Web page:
One way of telling that Lewiston-Auburn and Western Maine are again being shafted by a Maine Turnpike Authority rate increase is by looking closely at the three public hearings conducted thus far.
The first hearing, June 19 in Auburn, drew more than 150 angry people, 45 of whom spoke against the proposal in the course of a three-and-a-half-hour meeting.
Among those in attendance: mayors, council members and members of the local legislative delegation.
The theme? The Lewiston-Auburn area is consistently penalized by two turnpike toll barriers that hinder growth and development, particularly in comparison to the free access the Portland region enjoys to its wealthy bedroom communities to its north.
Furthermore, the rate increases favored by the Turnpike Authority staff heighten rather than reduce those disparities.
Even to the south, commuters can reach Portland by turnpike for 75 cents, while the Lewiston-Auburn area is saddled with a $1.75 cash toll to reach the state's largest population center, Portland and Cumberland County.
That disparity will grow to $2.50, under the turnpike's rate increase plan, while the toll to access Interstate 295 and Portland from the south will remain at 75 cents.
To be clear, that's a 43 percent change increase for Lewiston-Auburn turnpike commuters and a zero percent change for most Portland commuters.
Only a simpleton would call that proportionate or fair or, perhaps, only the Portland region's representative on the Turnpike Authority Board.
After three public hearings, board member Jim Cloutier of Portland told the Portland Press Herald: "My crack to the other members of the board was, 'Each of the three major counties served feels that they are being discriminated (against), so I guess we're ready to move forward.' "
That's just a wild and self-serving misreading of the public hearings so far.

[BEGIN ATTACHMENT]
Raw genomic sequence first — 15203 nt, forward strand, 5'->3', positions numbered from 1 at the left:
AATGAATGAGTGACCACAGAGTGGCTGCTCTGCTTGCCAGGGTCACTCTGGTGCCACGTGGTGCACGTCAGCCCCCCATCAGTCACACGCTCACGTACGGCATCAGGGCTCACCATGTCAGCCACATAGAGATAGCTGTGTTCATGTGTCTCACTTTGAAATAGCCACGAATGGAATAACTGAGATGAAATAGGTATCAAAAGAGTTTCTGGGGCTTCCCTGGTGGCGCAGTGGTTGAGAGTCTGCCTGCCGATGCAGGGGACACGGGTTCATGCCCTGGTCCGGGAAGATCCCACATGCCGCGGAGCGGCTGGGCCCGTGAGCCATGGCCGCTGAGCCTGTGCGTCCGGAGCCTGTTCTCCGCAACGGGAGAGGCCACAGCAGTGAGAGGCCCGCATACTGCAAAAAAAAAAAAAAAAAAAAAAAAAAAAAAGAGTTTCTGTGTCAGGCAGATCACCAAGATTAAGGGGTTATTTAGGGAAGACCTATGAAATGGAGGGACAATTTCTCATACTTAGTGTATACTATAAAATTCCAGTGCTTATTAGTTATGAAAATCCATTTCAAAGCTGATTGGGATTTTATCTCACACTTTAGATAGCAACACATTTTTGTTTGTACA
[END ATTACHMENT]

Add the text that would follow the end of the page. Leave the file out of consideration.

Two nights after the marathon rate-increase meeting in Auburn, the Turnpike Authority conducted a similar hearing at Portland City Hall.
Instead of packing the place with 150 people, seven showed up and the meeting was over in less than an hour.
What's more, the arguments were very different.
One man complained about all of the tolls between Portland and Boston. Another said the Turnpike Authority spends too much on salaries, while the mayor of Portland, Michael Brennan, came to say, basically, that the proposed increase is good by him and shouldn't be changed.
Of course he likes the plan; it contains virtually no increase at all for Portland-area commuters. The local newspaper has even endorsed the suggested rate-increase plan.
The next night, the Turnpike Authority hearing moved to Saco, where about two dozen people turned out, at least 125 fewer than at the hearing in Auburn.
Again, the arguments were not about the relative fairness of the rate structure.
Sen. Margaret Craven, D-Lewiston, said Tuesday she would request an investigation by the state's Office of Program Evaluation and Government Accountability to determine whether Lewiston-Auburn pays a disproportionate share of the Turnpike's tolls.
That's a good idea, but OPEGA does not have the expertise to answer two even larger questions:
First, which areas are advantaged and which are disadvantaged by our current transportation system, I-295 and the turnpike?
Second, how can we create a fairer system?
The Legislature should force the Turnpike Authority to pay for an independent, outside consulting firm with experience in transportation and economic development issues to find answers.
The firm should report directly to the Legislature's Government Oversight Committee.
That would be expensive, several hundred thousand dollars, but we are talking about tens of millions of dollars that are hindering growth and development in Western Maine.
The opinions expressed in this column reflect the views of the ownership and editorial board.